|Publication number||US7094250 B2|
|Application number||US 10/209,317|
|Publication date||Aug 22, 2006|
|Filing date||Jul 30, 2002|
|Priority date||Aug 1, 2001|
|Also published as||DE60206769D1, DE60206769T2, EP1411836A1, EP1411836B1, US20030032980, US20050025559, WO2003011145A1|
|Publication number||10209317, 209317, US 7094250 B2, US 7094250B2, US-B2-7094250, US7094250 B2, US7094250B2|
|Inventors||Richard J. Stenton|
|Original Assignee||Medlogic Global Limited|
|Export Citation||BiBTeX, EndNote, RefMan|
|Patent Citations (16), Referenced by (19), Classifications (16), Legal Events (6)|
|External Links: USPTO, USPTO Assignment, Espacenet|
This application claims priority under 35 U.S.C.§ 119 to U.S. Provisional Application No. 60/308,866 entitled Multiple Function Applicator for Adhesives and filed on Aug. 1, 2001, the entire content of which is hereby incorporated by reference.
The present invention relates to adhesive applicators in general and to applicators for medical adhesives in particular.
Many different applicators for glues and adhesives have been developed. Unfortunately, some applicators are specifically designed to supply very small amounts of adhesive with pinpoint accuracy; whereas, other applicators have been specifically designed to supply large amounts of adhesives over wide surface areas.
To date, applicators have not been developed with sufficient versatility to apply adhesives either in very small amounts with pinpoint accuracy, or over wide surface areas. Such applicators are specifically desirable in medical applications where the same adhesive compound may be used to close an open cut or wound, to seal the cut or wound, and then to dress the cut or wound.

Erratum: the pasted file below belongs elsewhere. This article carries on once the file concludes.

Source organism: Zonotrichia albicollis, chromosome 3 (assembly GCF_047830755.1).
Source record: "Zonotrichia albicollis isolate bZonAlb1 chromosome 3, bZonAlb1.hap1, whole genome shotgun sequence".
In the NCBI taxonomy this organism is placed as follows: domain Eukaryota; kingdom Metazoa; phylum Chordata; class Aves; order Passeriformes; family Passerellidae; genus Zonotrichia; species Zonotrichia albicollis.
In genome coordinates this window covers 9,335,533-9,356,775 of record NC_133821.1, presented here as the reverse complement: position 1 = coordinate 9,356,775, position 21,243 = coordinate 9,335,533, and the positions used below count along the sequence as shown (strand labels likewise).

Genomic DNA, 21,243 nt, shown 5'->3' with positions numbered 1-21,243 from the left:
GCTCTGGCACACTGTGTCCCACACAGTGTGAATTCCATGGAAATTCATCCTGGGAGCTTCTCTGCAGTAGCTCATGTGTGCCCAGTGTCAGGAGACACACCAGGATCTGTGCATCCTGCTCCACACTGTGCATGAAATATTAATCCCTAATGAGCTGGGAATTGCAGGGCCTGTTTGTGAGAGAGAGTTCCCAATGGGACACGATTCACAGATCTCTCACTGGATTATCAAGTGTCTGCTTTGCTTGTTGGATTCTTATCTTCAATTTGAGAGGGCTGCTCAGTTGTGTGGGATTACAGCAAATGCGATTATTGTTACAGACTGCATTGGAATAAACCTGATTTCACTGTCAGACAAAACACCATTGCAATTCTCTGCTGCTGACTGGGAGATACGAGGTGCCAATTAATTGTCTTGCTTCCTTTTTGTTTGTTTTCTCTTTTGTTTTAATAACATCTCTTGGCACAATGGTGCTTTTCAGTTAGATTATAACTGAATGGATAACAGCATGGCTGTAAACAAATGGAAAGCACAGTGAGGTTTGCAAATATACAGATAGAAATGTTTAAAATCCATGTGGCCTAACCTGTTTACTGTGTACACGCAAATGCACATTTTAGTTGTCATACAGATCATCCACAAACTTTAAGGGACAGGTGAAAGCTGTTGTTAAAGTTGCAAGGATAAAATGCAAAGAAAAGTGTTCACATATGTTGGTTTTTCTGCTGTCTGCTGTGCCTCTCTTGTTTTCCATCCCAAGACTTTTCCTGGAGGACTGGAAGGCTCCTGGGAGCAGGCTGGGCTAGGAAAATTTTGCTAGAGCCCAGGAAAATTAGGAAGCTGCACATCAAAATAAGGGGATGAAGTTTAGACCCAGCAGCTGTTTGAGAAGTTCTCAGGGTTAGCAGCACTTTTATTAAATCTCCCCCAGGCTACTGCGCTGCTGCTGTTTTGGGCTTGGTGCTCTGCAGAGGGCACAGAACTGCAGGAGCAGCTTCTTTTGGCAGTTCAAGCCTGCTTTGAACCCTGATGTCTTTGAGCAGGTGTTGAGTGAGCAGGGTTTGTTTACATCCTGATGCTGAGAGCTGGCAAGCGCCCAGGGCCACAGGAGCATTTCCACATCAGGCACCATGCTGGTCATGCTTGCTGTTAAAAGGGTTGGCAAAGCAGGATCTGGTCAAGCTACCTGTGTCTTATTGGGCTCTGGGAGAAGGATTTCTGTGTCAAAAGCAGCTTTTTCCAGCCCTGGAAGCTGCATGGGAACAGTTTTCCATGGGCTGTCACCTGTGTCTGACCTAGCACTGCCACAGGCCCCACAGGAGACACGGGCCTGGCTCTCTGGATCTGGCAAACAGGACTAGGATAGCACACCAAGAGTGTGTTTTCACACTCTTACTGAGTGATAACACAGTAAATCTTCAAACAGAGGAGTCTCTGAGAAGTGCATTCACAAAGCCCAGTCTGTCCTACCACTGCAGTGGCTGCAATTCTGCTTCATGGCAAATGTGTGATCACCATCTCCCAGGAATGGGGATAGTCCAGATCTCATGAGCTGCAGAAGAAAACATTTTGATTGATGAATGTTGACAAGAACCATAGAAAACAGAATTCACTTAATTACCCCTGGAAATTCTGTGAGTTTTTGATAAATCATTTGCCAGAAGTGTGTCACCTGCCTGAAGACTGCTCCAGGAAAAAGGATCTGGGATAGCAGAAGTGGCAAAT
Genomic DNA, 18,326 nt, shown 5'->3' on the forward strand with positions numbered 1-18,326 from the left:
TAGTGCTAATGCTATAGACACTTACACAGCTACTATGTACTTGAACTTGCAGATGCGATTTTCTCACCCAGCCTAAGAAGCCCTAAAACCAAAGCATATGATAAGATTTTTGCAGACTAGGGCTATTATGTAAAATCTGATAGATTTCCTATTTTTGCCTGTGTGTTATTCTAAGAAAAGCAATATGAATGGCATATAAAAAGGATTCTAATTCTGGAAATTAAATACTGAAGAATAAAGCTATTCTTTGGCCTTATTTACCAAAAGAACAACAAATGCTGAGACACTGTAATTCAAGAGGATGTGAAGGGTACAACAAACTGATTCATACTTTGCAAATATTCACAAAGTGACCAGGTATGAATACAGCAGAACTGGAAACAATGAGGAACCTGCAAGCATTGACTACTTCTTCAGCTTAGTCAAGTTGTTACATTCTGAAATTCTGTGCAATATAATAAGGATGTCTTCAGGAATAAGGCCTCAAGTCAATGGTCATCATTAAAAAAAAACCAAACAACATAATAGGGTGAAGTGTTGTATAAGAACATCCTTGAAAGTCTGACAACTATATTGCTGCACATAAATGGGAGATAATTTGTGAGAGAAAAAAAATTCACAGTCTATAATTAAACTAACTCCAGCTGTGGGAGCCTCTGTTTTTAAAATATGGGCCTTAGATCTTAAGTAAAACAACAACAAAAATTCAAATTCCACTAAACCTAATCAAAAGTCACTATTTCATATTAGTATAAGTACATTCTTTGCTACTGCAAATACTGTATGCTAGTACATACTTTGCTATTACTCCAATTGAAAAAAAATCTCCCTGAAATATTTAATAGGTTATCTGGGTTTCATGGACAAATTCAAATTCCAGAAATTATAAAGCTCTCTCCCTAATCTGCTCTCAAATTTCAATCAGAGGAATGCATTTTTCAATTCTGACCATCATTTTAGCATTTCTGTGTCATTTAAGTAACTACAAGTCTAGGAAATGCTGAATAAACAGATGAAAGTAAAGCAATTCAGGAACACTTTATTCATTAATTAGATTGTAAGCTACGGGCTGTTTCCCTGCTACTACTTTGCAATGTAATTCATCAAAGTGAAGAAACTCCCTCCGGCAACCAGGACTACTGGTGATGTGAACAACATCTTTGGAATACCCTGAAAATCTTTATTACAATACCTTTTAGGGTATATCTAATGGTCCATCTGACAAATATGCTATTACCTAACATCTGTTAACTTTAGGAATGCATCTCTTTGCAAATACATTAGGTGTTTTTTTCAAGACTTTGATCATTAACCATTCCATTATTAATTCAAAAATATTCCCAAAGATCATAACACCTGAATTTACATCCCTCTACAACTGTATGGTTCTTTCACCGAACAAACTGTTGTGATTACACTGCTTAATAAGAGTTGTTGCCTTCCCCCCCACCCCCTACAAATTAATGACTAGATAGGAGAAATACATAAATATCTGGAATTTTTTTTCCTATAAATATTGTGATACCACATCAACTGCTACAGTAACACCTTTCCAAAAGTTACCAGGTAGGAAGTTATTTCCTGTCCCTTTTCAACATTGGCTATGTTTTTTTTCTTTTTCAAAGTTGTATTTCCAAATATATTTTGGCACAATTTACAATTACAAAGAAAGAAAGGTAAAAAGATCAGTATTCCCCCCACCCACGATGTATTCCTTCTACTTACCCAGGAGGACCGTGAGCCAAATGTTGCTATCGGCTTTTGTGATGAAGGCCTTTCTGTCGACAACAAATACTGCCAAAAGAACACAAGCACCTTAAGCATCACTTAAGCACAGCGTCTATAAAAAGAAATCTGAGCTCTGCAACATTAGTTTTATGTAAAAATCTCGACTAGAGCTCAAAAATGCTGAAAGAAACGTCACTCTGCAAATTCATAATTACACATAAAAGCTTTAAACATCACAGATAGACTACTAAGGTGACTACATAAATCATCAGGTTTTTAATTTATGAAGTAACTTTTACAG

The present invention provides a versatile applicator which is ideally suited for controlled application of adhesives, especially medical adhesives. As such, the present invention is particularly useful in closing and sealing wounds and protecting tissue.
In a preferred aspect, the present invention comprises an adhesive applicator, including a body having an internal reservoir and an opening between the internal reservoir and the exterior of the body; a sponge disposed over the opening; a slotted tip nozzle disposed over the sponge; and a small orifice tip nozzle disposed over the slotted tip nozzle. In various aspects, the slotted tip nozzle is releasably attached to the body of the applicator, and the small orifice tip nozzle is releasably attached either to the slotted tip nozzle, or directly to the body of the applicator. In accordance with the present invention, the small orifice tip nozzle may be removed first, followed by the removal of the slotted tip nozzle.
In a preferred method of use, a cut or open wound can be sequentially closed, sealed and then dressed, as follows. First, the wound is closed by applying small drops of adhesive to the wound, the small drops being applied by forcing the adhesive from the internal reservoir through the sponge, through the slotted tip nozzle and then through the small orifice tip nozzle and into the wound. Then, after the wound is closed, the small orifice tip nozzle may be removed. Then, the wound may be sealed by applying a line of adhesive with the slotted tip nozzle. Then, after the wound has been sealed, the slotted tip nozzle may be removed. Lastly, the wound may be dressed by applying further adhesive and/or spreading the adhesive around the area of the wound with the sponge.
Thus, advantages of the present invention include its ability to provide a versatile system which can be used to apply adhesives either as single small drops, in a thin line, in a wide line, or as a wide surface coating.